At this early stage of the digital transformation, it’s clear that some organisations are having a tougher time getting started on the journey than others. For example it’s evident that A&P, Corning, Kodak, Motorola, Sears, and Xerox, to name a few, waited far too long to adapt to the digital imperative in both products and processes. Others, such as GM, Procter & Gamble, and IBM seem to be well on their way. In any case, one thing is clear: The digital business transformation is best initiated from a position of strength rather than weakness.

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As Jonston and Whang (2002) point out, additional considerations in a seamless execution of DBT involve transitioning from traditional ideas about organisational structure. The traditional line-and-command, functionally focused organisational chart is replaced by an integrated supply chain structure built on shared values.

In order to have sustained digital business transformation, an organisation might need all of the four scenarios highlighted in the above model. However, charismatic transformation that includes a collaborative leadership style with a major scale of change would be the key requirement for sustained results. 

As we have seen so far, one needs to be diligent in becoming digital. A comprehensive understanding on the key elements of the supply chain associated with one’s organisation is a must. Due consideration should be given to both hard and soft dimensions in managing people in ensuring an effective digital business transformation. It is heartening to see the Sri Lankan workplaces doing the ground work but overall, it is a long journey ahead.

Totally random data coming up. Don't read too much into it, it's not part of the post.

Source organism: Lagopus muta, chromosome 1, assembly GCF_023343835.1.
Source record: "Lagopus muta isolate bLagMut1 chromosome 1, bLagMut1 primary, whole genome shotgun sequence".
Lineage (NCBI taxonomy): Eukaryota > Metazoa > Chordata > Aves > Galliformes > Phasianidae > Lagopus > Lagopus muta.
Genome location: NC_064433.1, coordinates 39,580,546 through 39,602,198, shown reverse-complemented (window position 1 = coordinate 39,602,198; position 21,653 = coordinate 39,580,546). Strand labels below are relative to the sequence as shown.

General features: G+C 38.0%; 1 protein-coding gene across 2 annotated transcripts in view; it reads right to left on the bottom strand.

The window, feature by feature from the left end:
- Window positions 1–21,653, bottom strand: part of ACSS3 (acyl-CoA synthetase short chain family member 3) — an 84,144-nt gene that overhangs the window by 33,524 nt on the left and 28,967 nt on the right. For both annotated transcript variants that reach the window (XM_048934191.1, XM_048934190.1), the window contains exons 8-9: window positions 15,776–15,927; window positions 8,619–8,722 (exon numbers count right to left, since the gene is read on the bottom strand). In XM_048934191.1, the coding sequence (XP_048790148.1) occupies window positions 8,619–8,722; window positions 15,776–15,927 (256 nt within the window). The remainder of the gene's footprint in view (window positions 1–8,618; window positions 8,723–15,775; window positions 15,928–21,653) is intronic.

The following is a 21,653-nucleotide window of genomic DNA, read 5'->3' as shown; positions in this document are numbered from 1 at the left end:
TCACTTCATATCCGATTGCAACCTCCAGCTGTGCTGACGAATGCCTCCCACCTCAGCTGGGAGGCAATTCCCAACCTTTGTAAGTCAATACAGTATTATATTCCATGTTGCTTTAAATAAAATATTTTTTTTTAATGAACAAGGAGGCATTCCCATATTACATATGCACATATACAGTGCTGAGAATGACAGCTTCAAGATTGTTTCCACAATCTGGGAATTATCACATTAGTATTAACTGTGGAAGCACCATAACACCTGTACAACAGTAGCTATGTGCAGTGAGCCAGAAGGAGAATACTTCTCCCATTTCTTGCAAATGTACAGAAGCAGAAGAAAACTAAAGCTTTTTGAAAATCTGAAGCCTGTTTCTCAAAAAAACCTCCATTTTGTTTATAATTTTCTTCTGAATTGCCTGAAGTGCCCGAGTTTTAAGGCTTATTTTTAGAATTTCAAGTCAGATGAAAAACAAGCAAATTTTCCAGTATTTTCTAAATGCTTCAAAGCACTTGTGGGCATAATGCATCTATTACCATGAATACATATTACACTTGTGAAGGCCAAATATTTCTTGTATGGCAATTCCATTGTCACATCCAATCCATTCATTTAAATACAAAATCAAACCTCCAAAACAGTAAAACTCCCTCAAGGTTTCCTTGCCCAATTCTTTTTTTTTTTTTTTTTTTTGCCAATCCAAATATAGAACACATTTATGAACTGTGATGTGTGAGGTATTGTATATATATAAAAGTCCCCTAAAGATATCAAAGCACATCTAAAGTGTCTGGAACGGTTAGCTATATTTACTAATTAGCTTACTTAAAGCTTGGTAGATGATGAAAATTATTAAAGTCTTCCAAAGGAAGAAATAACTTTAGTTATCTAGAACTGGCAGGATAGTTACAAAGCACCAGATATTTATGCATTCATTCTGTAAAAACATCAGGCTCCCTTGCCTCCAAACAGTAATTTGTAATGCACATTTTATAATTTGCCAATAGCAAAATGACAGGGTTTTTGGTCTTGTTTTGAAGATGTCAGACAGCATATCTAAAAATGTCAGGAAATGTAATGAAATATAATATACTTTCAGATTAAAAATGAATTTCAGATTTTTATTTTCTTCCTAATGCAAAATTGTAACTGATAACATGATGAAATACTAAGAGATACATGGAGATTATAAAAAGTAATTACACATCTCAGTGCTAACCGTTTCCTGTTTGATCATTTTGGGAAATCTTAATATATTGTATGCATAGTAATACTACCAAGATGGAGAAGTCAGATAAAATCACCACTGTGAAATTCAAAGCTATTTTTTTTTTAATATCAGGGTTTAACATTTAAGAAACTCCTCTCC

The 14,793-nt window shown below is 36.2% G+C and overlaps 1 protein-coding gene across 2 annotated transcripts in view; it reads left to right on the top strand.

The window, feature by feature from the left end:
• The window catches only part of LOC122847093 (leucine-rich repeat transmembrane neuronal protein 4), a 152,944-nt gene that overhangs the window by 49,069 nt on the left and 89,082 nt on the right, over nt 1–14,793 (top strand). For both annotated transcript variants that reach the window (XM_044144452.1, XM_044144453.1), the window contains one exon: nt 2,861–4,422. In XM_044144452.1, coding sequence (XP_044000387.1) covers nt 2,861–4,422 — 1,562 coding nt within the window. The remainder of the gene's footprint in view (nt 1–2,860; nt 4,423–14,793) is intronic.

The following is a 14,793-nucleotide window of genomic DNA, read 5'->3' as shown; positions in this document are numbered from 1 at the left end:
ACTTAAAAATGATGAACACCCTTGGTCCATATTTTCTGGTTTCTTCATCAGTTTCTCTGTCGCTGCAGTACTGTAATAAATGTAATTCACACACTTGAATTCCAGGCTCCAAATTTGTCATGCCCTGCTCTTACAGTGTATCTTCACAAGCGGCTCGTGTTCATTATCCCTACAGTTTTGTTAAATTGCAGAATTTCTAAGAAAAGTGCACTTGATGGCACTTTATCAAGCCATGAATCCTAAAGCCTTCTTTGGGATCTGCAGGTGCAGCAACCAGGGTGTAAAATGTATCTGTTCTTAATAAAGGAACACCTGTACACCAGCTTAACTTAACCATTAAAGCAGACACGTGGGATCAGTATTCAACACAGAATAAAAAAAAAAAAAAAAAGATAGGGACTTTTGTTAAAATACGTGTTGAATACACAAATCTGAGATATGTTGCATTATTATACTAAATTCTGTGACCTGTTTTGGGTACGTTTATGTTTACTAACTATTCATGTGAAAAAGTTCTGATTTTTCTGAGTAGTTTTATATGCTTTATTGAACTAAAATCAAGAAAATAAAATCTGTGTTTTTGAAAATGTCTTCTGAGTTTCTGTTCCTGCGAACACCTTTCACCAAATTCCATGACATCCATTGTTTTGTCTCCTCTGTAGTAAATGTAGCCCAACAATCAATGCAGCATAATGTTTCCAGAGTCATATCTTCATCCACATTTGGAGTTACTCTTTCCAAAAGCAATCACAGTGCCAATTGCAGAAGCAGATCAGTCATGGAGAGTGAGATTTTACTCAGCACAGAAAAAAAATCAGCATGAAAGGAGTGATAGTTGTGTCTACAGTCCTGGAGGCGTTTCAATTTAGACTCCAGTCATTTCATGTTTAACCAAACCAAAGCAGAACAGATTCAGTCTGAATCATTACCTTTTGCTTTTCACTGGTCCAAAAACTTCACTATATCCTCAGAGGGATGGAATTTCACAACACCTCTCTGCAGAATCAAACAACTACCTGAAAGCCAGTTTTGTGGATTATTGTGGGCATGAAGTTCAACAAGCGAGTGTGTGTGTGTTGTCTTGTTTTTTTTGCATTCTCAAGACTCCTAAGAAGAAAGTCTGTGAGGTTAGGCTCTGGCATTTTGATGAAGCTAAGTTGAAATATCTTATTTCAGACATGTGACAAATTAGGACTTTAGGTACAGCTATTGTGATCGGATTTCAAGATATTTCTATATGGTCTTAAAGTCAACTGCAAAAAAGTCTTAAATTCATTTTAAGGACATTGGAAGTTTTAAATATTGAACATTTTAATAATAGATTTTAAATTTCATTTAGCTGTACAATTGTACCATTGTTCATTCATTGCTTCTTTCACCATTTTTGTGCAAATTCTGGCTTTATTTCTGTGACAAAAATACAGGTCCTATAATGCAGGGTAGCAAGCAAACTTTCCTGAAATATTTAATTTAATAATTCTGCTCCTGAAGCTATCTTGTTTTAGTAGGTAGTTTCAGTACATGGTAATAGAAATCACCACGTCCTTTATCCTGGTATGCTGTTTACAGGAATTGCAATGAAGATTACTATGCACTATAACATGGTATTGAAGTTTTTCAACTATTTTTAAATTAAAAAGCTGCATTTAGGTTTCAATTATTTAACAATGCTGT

Role for HR leaders 

The context of technology is a clear invitation to HR leaders to influence the organisational thinking and actions through their words and deeds. It challenges them to be “tech-savvy” whilst being “touch-savvy” in maintaining harmony. The NHRC 2017 will shed lots of light in this direction with multiple knowledge sharing sessions. 

We brought you “In Search of HR Excellence” in 2013 with an overwhelming success. We hosted the largest even attended HR event of IPM in 2014 with the theme, ‘Redefining HR for Boosting Performance’. It further expanded with the theme ‘HR for National Prosperity’ in 2015. Last year, we zoomed into the aspect of competing as a nation in a global scale with the fitting theme, ‘HR Ecosystem for Competitiveness’. Now, the South Asia’s largest HR event is coming to you, more enhanced and enriched on 20 and 21 June as an engaging and energising experience. I have no doubt that it will generate immense insights, initiatives and implications in line with emergent HR leaders being high tech and high touch.

(Prof. Ajantha Dharmasiri can be reached through director@pim.sjp.ac.lk, president@ipmlk.org, ajantha@ou.edu or www.ajanthadharmasiri.info)